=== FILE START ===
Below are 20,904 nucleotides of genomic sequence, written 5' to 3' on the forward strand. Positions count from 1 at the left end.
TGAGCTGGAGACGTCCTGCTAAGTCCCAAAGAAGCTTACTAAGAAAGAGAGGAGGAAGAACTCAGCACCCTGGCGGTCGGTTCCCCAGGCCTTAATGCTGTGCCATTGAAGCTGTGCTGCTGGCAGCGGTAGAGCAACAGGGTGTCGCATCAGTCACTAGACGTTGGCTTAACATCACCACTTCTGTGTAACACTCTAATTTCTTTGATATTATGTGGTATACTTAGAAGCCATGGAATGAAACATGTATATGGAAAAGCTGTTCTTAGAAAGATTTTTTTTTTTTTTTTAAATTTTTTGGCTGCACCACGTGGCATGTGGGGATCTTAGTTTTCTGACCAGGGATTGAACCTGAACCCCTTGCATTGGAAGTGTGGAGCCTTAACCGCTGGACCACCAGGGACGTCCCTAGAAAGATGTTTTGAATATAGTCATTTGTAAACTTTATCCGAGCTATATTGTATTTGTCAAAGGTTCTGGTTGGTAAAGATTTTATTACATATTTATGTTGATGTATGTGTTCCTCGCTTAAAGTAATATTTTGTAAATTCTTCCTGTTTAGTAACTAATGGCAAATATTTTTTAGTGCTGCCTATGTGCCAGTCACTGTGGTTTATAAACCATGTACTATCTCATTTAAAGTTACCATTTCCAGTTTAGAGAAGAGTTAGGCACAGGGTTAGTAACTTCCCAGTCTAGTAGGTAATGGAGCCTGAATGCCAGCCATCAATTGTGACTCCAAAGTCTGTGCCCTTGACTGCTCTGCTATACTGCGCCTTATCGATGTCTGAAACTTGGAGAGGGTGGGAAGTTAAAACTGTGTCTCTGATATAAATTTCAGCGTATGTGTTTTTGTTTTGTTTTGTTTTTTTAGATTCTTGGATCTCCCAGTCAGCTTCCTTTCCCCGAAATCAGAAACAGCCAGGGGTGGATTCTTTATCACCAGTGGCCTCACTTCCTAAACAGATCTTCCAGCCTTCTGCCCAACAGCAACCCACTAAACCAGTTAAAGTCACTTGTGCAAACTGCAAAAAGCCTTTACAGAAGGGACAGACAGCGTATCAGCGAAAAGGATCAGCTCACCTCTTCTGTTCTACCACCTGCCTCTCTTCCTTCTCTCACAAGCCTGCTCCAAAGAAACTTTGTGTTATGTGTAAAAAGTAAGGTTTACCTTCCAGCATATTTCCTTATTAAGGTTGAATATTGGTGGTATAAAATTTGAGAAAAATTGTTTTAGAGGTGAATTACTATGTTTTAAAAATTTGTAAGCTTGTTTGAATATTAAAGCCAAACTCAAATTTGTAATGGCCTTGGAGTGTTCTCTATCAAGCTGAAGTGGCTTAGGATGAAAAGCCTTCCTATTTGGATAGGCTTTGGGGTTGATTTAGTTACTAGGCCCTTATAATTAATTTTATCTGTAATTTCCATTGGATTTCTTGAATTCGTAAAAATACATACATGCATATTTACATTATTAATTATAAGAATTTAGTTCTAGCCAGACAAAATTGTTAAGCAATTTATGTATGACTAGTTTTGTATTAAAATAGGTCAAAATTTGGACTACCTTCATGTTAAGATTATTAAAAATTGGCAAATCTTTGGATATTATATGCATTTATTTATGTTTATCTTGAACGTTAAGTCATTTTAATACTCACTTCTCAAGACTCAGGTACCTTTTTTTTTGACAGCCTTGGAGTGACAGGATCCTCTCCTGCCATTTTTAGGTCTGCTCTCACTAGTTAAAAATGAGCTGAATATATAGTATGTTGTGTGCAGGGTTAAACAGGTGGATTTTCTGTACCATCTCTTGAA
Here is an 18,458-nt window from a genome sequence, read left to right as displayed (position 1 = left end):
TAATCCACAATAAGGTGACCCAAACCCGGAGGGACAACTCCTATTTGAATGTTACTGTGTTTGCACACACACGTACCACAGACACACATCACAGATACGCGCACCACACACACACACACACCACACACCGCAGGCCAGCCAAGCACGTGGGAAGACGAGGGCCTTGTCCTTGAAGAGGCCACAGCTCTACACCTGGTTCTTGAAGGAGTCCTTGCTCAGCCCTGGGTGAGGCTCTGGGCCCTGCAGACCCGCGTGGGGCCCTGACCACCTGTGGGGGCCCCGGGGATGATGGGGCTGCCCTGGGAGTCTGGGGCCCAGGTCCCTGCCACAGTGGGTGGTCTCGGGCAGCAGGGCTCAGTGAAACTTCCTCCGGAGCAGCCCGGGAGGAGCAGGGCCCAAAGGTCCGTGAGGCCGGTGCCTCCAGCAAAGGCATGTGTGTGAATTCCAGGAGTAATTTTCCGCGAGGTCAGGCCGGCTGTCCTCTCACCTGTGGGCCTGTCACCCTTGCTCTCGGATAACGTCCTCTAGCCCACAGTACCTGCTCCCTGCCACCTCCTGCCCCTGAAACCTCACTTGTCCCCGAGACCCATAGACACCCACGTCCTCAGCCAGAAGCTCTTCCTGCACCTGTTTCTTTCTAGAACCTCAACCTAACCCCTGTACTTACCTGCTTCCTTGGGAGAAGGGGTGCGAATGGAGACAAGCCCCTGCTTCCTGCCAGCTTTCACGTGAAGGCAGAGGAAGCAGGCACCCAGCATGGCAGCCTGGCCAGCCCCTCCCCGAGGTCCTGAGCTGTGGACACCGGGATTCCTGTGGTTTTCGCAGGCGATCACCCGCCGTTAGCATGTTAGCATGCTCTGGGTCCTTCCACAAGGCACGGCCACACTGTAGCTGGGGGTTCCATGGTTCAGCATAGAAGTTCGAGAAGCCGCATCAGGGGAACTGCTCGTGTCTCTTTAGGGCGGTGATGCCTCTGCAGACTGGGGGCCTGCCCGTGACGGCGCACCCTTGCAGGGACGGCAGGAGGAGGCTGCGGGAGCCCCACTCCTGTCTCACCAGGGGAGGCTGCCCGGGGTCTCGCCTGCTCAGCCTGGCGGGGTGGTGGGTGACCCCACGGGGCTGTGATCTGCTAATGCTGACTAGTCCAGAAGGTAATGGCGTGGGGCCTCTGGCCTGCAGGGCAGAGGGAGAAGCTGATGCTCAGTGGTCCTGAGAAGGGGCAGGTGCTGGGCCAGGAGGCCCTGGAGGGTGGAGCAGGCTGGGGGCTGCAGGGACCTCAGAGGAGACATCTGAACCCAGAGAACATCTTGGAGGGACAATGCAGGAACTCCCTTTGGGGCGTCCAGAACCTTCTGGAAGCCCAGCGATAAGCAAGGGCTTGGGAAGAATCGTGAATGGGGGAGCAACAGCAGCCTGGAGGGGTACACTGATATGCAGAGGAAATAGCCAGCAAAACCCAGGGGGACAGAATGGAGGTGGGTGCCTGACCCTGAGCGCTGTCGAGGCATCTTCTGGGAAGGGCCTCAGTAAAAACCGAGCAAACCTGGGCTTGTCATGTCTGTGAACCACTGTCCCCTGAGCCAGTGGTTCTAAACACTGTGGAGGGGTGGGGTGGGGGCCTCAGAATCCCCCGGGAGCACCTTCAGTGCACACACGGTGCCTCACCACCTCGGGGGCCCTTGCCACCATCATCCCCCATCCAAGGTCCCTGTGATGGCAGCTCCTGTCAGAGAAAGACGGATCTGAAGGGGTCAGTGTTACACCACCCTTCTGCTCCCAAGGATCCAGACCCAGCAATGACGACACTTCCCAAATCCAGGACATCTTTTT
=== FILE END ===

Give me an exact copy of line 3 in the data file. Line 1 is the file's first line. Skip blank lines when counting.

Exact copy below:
Here is an 18,458-nt window from a genome sequence, read left to right as displayed (position 1 = left end):